Guild Wars Mission Melting Pot

After a long hiatus from playing GW PvE (before WAR I signed on for some quick PvP action now and then), I decided to jump back in. Specifically, I wanted to try out the much heralded quest chain called Zinn’s Task, which requires players owning all three campaigns to hunt down some rogue golems.  The first thing you need to do to start the quest chain is get a new hero named M.O.X. and the Golem Training Guide.  The Golem Training Guide works as a book, which you open up and read, and you can enter a training mission by further using the book.  This led me to reminisce on all the different mission mechanics Guild Wars used throughout its nearly complete lifetime.

Guild Wars Prophecies gave us the mission mechanic for Guild Wars, where you entered an instanced story event with objectives and a definite endpoint. These were unlike the vanilla MMO quests that occured in a sandbox-style zone (persistent or not). Missions were vignettes of story, objective, and activity where if you failed a restart was required. For Prophecies, the mission had its own outpost to start from and the mission area was completely designed and used only for that mission.

The later products of ArenaNet slowly shifted the mechanics and definition of a “mission.” In Factions, missions were nearly identicaly to Prophecies, but you could return and explore the area later on without having to enter the mission. In Nightfall, the missions started from an NPC in an outpost instead of being outpost-wide, and although some content was gated by mission completion, much of the time you could explore the zone prior to the mission.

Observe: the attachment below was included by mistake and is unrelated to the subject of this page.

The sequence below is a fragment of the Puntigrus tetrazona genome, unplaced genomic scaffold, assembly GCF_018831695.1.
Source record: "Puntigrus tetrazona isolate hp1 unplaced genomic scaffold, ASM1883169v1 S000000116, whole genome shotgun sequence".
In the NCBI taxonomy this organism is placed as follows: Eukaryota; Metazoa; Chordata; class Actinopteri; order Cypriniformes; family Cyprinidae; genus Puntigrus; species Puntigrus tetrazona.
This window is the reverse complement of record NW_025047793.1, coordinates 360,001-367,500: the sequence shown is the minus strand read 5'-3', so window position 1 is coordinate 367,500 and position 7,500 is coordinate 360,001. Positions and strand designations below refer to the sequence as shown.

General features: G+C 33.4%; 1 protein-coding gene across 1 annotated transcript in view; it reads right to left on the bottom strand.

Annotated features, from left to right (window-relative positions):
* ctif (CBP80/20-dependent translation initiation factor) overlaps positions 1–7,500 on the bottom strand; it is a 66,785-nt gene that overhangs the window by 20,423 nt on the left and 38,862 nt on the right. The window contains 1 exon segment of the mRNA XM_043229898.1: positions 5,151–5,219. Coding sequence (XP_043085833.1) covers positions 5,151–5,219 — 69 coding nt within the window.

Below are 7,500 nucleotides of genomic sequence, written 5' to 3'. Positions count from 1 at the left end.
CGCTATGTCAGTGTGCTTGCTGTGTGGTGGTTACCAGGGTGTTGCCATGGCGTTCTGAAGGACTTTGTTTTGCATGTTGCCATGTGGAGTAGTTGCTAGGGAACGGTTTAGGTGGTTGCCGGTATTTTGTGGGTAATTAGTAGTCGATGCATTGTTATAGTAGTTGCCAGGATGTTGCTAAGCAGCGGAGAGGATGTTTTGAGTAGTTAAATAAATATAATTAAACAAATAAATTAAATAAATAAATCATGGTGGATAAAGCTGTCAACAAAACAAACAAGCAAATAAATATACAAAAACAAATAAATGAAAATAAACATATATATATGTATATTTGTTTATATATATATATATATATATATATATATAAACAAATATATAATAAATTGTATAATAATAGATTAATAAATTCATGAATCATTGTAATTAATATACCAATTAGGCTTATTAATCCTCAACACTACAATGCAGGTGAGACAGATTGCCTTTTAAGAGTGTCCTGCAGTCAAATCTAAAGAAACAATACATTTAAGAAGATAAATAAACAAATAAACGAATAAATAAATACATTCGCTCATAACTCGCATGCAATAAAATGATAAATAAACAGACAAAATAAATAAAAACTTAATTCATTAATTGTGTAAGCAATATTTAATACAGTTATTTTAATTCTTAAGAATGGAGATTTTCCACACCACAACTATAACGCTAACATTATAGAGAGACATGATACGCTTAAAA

The Guild Wars expansion, Eye of the North, had probably the biggest change in mission mechanics, which were nearly the same as Nightfall, except that you couldn’t fail by merely dying and some missions started in explorable areas instead of outposts. If you died you would resurrect at a rez point without the whole mission-story resetting. NPCs were also “unkillable” in that regard (no instant fail from NPC death), but they gained death penalty the same as the players. Then, the Bonus Mission Pack brought us full circle back to Prophecies, where each mission had its own separate zone and if you failed (by dying or an NPC dying) you had to restart completely.

It is interesting how one of their core storytelling mechanics evolved and changed at every step of the way, and leaves the answer wide open as to what Guild War 2’s mission mechanics will be.  Personally, I preferred the Eye of the North style missions the best where there was no insta-fail, but for mission outposts I would prefer something more similar to Prophecies/Factions.—Ravious

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